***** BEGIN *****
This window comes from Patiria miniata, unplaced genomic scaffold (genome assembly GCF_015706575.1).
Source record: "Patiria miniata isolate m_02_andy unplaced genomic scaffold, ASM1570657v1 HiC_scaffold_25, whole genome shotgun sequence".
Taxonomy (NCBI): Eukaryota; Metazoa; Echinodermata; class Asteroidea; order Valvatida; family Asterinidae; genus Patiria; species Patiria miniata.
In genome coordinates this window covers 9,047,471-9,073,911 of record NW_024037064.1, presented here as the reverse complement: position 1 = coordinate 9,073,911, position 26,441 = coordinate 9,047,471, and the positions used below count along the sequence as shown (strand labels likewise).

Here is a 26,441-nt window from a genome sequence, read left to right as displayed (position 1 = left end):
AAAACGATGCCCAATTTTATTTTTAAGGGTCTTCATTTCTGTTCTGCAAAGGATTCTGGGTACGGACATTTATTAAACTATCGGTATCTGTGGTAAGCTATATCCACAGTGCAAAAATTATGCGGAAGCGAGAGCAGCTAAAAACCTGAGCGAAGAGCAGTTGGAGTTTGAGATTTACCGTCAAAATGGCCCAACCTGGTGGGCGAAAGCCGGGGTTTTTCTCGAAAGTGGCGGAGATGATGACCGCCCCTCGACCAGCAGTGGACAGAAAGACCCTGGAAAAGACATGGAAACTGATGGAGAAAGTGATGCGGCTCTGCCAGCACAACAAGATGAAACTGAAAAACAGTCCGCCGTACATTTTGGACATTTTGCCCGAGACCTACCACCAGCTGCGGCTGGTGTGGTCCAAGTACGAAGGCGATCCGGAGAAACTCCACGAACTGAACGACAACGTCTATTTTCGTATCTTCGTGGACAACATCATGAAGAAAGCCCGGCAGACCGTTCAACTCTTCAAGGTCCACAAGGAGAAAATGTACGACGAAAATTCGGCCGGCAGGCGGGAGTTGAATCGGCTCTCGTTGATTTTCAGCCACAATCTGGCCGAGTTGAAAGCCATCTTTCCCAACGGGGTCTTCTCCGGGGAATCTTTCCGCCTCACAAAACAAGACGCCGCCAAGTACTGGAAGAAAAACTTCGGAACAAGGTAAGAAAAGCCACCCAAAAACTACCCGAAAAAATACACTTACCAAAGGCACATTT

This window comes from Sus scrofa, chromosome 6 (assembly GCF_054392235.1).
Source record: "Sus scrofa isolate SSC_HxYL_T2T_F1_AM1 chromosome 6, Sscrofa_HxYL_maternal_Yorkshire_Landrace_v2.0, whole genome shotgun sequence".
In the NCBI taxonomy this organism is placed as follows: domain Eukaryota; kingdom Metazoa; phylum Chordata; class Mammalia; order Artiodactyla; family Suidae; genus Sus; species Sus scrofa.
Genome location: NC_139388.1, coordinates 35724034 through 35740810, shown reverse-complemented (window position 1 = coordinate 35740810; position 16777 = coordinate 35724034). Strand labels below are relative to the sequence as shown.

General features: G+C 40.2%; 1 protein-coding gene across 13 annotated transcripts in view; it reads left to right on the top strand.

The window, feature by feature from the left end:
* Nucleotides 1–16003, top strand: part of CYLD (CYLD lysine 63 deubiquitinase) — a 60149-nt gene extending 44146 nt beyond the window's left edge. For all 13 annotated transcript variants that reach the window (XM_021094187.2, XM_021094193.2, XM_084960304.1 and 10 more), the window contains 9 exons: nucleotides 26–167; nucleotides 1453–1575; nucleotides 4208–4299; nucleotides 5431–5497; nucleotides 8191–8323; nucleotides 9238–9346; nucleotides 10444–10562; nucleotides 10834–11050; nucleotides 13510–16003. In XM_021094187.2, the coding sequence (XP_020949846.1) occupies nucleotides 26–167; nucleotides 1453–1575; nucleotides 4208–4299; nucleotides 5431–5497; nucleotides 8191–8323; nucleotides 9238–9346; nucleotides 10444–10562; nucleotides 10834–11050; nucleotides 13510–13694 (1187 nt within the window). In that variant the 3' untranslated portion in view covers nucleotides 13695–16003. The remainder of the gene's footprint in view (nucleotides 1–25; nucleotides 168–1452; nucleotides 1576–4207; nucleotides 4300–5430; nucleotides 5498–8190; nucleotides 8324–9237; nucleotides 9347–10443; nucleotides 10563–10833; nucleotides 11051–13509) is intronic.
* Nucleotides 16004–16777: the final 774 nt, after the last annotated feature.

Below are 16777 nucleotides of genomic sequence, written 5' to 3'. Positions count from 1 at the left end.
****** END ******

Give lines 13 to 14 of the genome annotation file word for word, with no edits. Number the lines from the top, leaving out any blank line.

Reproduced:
* Nucleotides 1–16003, top strand: part of CYLD (CYLD lysine 63 deubiquitinase) — a 60149-nt gene extending 44146 nt beyond the window's left edge. For all 13 annotated transcript variants that reach the window (XM_021094187.2, XM_021094193.2, XM_084960304.1 and 10 more), the window contains 9 exons: nucleotides 26–167; nucleotides 1453–1575; nucleotides 4208–4299; nucleotides 5431–5497; nucleotides 8191–8323; nucleotides 9238–9346; nucleotides 10444–10562; nucleotides 10834–11050; nucleotides 13510–16003. In XM_021094187.2, the coding sequence (XP_020949846.1) occupies nucleotides 26–167; nucleotides 1453–1575; nucleotides 4208–4299; nucleotides 5431–5497; nucleotides 8191–8323; nucleotides 9238–9346; nucleotides 10444–10562; nucleotides 10834–11050; nucleotides 13510–13694 (1187 nt within the window). In that variant the 3' untranslated portion in view covers nucleotides 13695–16003. The remainder of the gene's footprint in view (nucleotides 1–25; nucleotides 168–1452; nucleotides 1576–4207; nucleotides 4300–5430; nucleotides 5498–8190; nucleotides 8324–9237; nucleotides 9347–10443; nucleotides 10563–10833; nucleotides 11051–13509) is intronic.
* Nucleotides 16004–16777: the final 774 nt, after the last annotated feature.